But how did a dull army colonel end up president of one of the largest countries in Africa let alone amassing one of the largest personal fortunes in the world? Your dad would be able to tell me this. He was born in 1960, a child of the short-lived Republic of Congo, led by African hero and leader of the nationalist independence movement Patrice Lumumba. At the moment it was born the Republic was already under threat by those who had too much to lose from an independent Congo: the Americans and their Cold War aversion to communism and Lumumba’s vision of a Congo free from external exploitation, where the Congolese could at long last take charge of their resources. The CIA boasts of its covert operations in the Congo between 1960-1968, “to stabilize the government and minimize communist influence in a strategically vital, resource-rich location in central Africa.” The government, that was, of Mobutu that it funnelled money into in the late 1950s, when Lumumba’s vision was threatening what the USA saw as ‘stability’ with his notions that Africans should actually control their national resources. And it was under threat from the Belgians, who took over from King Leopold’s bloody reign which had led to the deaths of half the population at the hands of overseers, and turned the Congo into the world’s biggest slave plantation. The Belgian state was deemed the ‘natual successor’ to Leopold, and ran the country until its independence in 1960, during which time profits from Congolese mines flowed into private Belgian companies like UMHK, an Anglo-Belgian mineral mining company and fore-runner to Umicore, operating today with a turnover of over €11billion, a fifth of the GDP of the Democratic Republic of the Congo. The Congolese people voted for Lumumba’s party in its first democratic elections in May 1960, while Belgian mercenaries funnelled arms and support to rebel militias in Katanga province that less than a year later would capture, torture and execute Lumumba, in full view of the world, and with the covert support of the CIA. As CIA scholar Lobarge writes, its “program initially focused on removing Lumumba, not only through assassination if necessary but also with an array of nonlethal un-dertakings [including] … payments to army commander Mobutu to ensure the loyalty of key officers and the support of legislative leaders”.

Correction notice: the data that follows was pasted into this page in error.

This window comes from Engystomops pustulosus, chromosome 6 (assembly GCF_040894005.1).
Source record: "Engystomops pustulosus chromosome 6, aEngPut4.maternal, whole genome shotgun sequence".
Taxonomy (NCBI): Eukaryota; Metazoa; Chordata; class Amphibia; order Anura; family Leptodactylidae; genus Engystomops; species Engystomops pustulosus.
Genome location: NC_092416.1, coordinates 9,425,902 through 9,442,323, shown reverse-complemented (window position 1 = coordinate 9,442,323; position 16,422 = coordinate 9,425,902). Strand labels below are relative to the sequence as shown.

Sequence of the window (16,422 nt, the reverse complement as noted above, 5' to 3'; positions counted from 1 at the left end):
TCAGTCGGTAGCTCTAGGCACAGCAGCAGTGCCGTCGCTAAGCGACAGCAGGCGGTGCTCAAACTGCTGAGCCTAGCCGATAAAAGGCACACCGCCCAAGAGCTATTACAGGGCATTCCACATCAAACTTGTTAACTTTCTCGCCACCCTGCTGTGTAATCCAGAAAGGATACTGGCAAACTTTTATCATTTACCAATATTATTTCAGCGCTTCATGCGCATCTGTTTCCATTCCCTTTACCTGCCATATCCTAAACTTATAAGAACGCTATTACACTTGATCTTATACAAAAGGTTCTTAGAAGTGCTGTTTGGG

Your father wasn’t strangled at birth like Congo’s democracy, instead he grew to marry at 22, your mother 18, and have 6 children, of which you were the last, and was later killed in fighting near your village when you were 5 years old. During this time your brothers disappeared into the jungle and you heard that they’re fighting now. You don’t know if they’re still alive. The war in what was now the Democratic Republic of the Congo when you were a small girl was the world’s deadliest war that no-one’s ever heard of. You don’t remember a time of much peace in your village and region of north Kivu and you stay silent about the times soldiers came to the village. Your mother told you to leave when you were 22 and you managed to get to Uganda, and then to Turkey, after working for smugglers who give you a student visa to Istanbul. Everyone tells you that things are better in Europe, that you’ll be able to have a family and maybe find work as a cleaner, earning more than you ever could even in Kenya, and you’ll never have to do the kind of work you were doing for the smugglers again. But then you find out the cost of the journey to Lesvos, and you think that at least when you get to Greece it’ll all be over. When your boat makes it to Lesvos in February of this year you realise that the ordeal isn’t over yet, as nearly 20,000 people are crammed into Moria camp and you struggle to sleep at night with the noise and the fighting and the screams that you don’t want to think about. At least you made it across the water and weren’t pushed back. When you are seen at the clinic for wounds and infection inflicted when you were raped by those men in Istanbul they put you on the list of transfers to Athens. You take your white card and your few belongings and wait for the boat to Piraeus, and then make your way to Victoria Square as the lockdown begins. It’s taken you four years to get to Athens from Kivu, your region in the DRC. You don’t have many options as this man says he has a spare room and you hope it’s for free, you hope that for once someone doesn’t want something from you that you don’t want to give. He’s got a black face unlike the men in Istanbul and even though he doesn’t speak French or Lingala you want to trust him.